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Physics of Precipitation: Proceedings of the Cloud Physics Conference, Woods Hole, Massachusetts, June 3 - 5, 1959, Volume 5

Physics of Precipitation: Proceedings of the Cloud Physics Conference, Woods Hole, Massachusetts, June 3 - 5, 1959, Volume 5

Helmut Weickmann (Editor)

ISBN: 978-1-118-66893-1

Mar 2013

435 pages

Select type: O-Book

Description

Published by the American Geophysical Union as part of the Geophysical Monograph Series, Volume 5.

The Second Woods Hole Conference on Cloud Physics, June 3-5, 1959, was devoted to the subject Physics of Precipitation. This volume contains the papers which were presented during the sessions as well as the edited discussion remarks.

Two antagonistic requirements exist which make a planning of a conference very difficult: (1) one has to be able to discuss the details of the subject matter and (2) one would like to understand the matter in a larger frame and in its general significance. In modern science and perhaps especially in cloud physics the details of the subject branch out widely into other fields in which the scale and movements of atoms and molecules form the principal size parameters, whereas the larger frame of cloud physics, which is mainly connected to meteorology, of necessity ends in patterns determined by the scale and movements of the world?]wide atmospheric circulation. In the past the large?]scale and macrophysical aspects of cloud physics had often been neglected on account of the emphasis which was put on microphysical processes of clouds, and in clouds and cloud particles. In the planning of this Conference, an effort was therefore made to do justice to macrophysics and to reconcile this range of 1016 orders of magnitude by illuminating the subject matter from three different vantage points: (1) from the scale of synoptic meteorology, (2) from the scale of clouds and cloud systems, and (3) from the scale of microphysics. In agreement with this planning three main sessions evolved: Morphology of Precipitation Clouds and Cloud Systems, Morphology of Precipitation and Precipitation Particles, and Fundamental Precipitation Processes.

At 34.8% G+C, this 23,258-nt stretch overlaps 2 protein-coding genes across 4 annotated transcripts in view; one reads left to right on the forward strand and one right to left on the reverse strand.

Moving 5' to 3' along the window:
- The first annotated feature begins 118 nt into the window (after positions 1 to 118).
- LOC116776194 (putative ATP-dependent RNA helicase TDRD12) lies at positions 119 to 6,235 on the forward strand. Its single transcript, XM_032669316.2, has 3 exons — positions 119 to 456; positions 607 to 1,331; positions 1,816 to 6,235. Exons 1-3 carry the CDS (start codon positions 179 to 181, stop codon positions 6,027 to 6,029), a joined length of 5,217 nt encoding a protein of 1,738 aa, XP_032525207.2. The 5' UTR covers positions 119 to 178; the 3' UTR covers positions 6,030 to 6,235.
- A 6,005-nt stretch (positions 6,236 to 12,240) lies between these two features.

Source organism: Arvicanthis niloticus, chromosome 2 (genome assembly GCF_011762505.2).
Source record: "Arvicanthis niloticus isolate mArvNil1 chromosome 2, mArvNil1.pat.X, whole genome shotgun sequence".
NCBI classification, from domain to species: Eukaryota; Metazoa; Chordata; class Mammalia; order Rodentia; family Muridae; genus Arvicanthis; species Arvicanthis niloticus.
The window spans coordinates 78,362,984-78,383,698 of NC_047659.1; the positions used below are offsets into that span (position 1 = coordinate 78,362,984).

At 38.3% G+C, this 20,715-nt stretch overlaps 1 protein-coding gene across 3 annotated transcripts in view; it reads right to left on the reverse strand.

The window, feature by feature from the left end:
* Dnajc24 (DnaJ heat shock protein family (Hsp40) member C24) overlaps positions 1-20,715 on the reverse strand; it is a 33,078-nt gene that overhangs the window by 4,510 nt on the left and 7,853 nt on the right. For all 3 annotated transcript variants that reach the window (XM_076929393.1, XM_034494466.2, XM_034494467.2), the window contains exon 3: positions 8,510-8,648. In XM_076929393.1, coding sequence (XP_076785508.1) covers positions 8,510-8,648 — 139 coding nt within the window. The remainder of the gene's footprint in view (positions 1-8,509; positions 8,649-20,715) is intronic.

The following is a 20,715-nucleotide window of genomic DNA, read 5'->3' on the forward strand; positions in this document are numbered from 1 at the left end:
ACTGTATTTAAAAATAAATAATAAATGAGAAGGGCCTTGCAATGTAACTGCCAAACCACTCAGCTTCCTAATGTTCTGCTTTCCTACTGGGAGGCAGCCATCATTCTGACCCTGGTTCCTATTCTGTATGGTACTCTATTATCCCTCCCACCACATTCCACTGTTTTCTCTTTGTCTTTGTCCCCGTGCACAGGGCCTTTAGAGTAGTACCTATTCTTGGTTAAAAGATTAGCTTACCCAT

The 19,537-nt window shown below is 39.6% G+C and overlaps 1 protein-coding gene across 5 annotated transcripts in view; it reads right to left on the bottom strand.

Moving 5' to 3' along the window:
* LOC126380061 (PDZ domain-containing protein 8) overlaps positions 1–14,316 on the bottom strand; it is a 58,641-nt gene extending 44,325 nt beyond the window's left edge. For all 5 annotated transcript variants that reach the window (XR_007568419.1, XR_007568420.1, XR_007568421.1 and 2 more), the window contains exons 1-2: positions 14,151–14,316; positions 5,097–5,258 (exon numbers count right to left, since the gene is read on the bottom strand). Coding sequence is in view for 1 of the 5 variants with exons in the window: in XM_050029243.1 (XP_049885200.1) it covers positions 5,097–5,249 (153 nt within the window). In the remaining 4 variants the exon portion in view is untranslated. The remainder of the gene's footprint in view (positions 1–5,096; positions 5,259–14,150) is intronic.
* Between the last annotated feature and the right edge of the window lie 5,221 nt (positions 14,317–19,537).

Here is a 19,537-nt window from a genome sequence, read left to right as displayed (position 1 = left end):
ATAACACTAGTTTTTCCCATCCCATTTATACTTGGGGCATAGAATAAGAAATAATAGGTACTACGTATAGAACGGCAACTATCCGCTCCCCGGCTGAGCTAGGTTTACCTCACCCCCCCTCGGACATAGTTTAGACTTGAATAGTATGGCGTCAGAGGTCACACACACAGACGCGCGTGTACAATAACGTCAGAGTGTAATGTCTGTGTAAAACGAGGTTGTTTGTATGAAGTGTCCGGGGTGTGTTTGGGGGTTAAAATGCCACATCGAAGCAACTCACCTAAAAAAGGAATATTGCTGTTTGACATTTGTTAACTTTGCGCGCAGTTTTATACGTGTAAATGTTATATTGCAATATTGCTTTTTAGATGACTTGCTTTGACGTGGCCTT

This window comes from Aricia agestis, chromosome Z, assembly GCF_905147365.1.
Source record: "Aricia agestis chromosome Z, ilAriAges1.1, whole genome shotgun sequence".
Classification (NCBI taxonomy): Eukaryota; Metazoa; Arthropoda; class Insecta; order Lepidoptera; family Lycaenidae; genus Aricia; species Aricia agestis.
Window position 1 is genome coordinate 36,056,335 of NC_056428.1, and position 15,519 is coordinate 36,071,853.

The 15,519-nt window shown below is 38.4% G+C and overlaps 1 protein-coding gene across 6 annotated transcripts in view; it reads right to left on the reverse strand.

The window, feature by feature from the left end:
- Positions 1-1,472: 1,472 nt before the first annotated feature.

Frontispiece vi

Preface  vii

WORDS OF WELCOME

Welcoming Address on behalf of the American Geophysical Union
Helmut Weickmann  1

Welcoming Address on behalf of the National Science  Foundation
Earl G. Droessler  3

Welcoming Address  on behalf of Woods Hole Oceanographic Institution
Paul M. Fye  4

Address of the Honorary Chairman of the Conference, Problems and Methods of Rainfall
Investigation
Tor Bergeron 5

MORPHOLOGY OF PRECIPITATION CLOUDS AND CLOUD SYSTEMS

Introduction 
Joanne Malkus 31

Synoptic and Planetary Scale Phenomena Leading to the Formation and Recurrence of Precipitation
Jerome Namias 32

Cloud Distributions over the Tropical Oceans in Relation to Large-Scale Flow Patterns
Joanne S. Malkus and Claude Ronne 45

Structure of Convective Storms
Tetsuya Fujita 61

Energetics and the Creation of a Self-Sustaining Local Storm.
C. E. Anderson 67

On the Dynamical Prediction of Large-Scale Condensation by Numerical Methods
Joseph Smagorinsky 71

MORPHOLOGY OF PRECIPITATION AND PRECIPITATION PARTICLES

Orographic-Convective Precipitatioans Revealed by Radar
Bernice Ackerman 79

Microstructure of Storms as Described by Quantitative Radar Data
Pauline M. Austin 86

Plume Formation in Thunderstorms
Waiter Hirschreid 94

The Structure of Minute Precipitation